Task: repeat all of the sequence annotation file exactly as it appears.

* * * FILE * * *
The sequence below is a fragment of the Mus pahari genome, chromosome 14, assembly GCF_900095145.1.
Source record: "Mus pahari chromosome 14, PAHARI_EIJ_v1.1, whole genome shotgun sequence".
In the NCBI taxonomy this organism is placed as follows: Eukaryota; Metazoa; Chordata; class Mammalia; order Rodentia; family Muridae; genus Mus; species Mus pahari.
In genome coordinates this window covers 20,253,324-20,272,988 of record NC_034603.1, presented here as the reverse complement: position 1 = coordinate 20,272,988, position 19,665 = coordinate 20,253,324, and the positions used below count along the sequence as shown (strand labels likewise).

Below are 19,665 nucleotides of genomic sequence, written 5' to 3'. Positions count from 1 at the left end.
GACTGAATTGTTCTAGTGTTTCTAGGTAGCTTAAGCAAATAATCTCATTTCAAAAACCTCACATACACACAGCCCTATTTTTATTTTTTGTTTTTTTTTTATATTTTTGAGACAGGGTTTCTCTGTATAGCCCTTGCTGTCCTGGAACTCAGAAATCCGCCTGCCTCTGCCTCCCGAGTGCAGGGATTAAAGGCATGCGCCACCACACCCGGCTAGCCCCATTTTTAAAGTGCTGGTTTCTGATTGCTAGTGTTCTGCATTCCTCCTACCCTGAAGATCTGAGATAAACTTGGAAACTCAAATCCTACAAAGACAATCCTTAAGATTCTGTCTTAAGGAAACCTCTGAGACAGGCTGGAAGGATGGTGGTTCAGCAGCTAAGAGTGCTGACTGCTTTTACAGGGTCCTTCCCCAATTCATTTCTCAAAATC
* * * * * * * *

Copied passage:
The sequence below is a fragment of the Mus pahari genome, chromosome 14, assembly GCF_900095145.1.
Source record: "Mus pahari chromosome 14, PAHARI_EIJ_v1.1, whole genome shotgun sequence".
In the NCBI taxonomy this organism is placed as follows: Eukaryota; Metazoa; Chordata; class Mammalia; order Rodentia; family Muridae; genus Mus; species Mus pahari.
In genome coordinates this window covers 20,253,324-20,272,988 of record NC_034603.1, presented here as the reverse complement: position 1 = coordinate 20,272,988, position 19,665 = coordinate 20,253,324, and the positions used below count along the sequence as shown (strand labels likewise).

Below are 19,665 nucleotides of genomic sequence, written 5' to 3'. Positions count from 1 at the left end.
GACTGAATTGTTCTAGTGTTTCTAGGTAGCTTAAGCAAATAATCTCATTTCAAAAACCTCACATACACACAGCCCTATTTTTATTTTTTGTTTTTTTTTTATATTTTTGAGACAGGGTTTCTCTGTATAGCCCTTGCTGTCCTGGAACTCAGAAATCCGCCTGCCTCTGCCTCCCGAGTGCAGGGATTAAAGGCATGCGCCACCACACCCGGCTAGCCCCATTTTTAAAGTGCTGGTTTCTGATTGCTAGTGTTCTGCATTCCTCCTACCCTGAAGATCTGAGATAAACTTGGAAACTCAAATCCTACAAAGACAATCCTTAAGATTCTGTCTTAAGGAAACCTCTGAGACAGGCTGGAAGGATGGTGGTTCAGCAGCTAAGAGTGCTGACTGCTTTTACAGGGTCCTTCCCCAATTCATTTCTCAAAATC